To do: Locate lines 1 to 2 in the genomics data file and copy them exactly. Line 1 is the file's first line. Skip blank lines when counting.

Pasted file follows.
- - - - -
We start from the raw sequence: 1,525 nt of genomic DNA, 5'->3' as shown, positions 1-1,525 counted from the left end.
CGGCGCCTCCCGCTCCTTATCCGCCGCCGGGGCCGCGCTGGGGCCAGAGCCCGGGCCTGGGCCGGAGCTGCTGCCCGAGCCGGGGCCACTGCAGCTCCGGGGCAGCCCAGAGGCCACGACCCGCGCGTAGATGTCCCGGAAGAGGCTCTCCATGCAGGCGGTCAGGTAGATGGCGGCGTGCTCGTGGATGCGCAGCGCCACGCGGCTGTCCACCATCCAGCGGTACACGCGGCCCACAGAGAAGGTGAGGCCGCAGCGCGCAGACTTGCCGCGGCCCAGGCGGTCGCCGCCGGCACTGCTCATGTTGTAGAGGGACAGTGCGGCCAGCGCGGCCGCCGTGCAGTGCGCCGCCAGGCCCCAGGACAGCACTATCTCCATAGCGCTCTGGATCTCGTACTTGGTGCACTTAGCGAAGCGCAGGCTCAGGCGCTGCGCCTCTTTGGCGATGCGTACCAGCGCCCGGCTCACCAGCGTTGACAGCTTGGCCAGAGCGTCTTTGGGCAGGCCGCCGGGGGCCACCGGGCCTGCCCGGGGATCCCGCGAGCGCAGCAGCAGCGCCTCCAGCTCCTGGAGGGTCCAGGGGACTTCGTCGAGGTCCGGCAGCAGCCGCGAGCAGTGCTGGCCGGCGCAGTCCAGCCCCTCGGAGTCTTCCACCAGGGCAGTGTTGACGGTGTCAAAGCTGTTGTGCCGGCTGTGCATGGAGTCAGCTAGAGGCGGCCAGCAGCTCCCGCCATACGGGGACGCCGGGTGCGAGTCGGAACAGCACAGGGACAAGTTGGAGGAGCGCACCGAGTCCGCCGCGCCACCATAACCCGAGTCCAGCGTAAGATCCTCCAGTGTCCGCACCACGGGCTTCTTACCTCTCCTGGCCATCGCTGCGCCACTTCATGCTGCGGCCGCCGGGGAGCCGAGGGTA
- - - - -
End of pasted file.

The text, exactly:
We start from the raw sequence: 1,525 nt of genomic DNA, 5'->3' as shown, positions 1-1,525 counted from the left end.
CGGCGCCTCCCGCTCCTTATCCGCCGCCGGGGCCGCGCTGGGGCCAGAGCCCGGGCCTGGGCCGGAGCTGCTGCCCGAGCCGGGGCCACTGCAGCTCCGGGGCAGCCCAGAGGCCACGACCCGCGCGTAGATGTCCCGGAAGAGGCTCTCCATGCAGGCGGTCAGGTAGATGGCGGCGTGCTCGTGGATGCGCAGCGCCACGCGGCTGTCCACCATCCAGCGGTACACGCGGCCCACAGAGAAGGTGAGGCCGCAGCGCGCAGACTTGCCGCGGCCCAGGCGGTCGCCGCCGGCACTGCTCATGTTGTAGAGGGACAGTGCGGCCAGCGCGGCCGCCGTGCAGTGCGCCGCCAGGCCCCAGGACAGCACTATCTCCATAGCGCTCTGGATCTCGTACTTGGTGCACTTAGCGAAGCGCAGGCTCAGGCGCTGCGCCTCTTTGGCGATGCGTACCAGCGCCCGGCTCACCAGCGTTGACAGCTTGGCCAGAGCGTCTTTGGGCAGGCCGCCGGGGGCCACCGGGCCTGCCCGGGGATCCCGCGAGCGCAGCAGCAGCGCCTCCAGCTCCTGGAGGGTCCAGGGGACTTCGTCGAGGTCCGGCAGCAGCCGCGAGCAGTGCTGGCCGGCGCAGTCCAGCCCCTCGGAGTCTTCCACCAGGGCAGTGTTGACGGTGTCAAAGCTGTTGTGCCGGCTGTGCATGGAGTCAGCTAGAGGCGGCCAGCAGCTCCCGCCATACGGGGACGCCGGGTGCGAGTCGGAACAGCACAGGGACAAGTTGGAGGAGCGCACCGAGTCCGCCGCGCCACCATAACCCGAGTCCAGCGTAAGATCCTCCAGTGTCCGCACCACGGGCTTCTTACCTCTCCTGGCCATCGCTGCGCCACTTCATGCTGCGGCCGCCGGGGAGCCGAGGGTA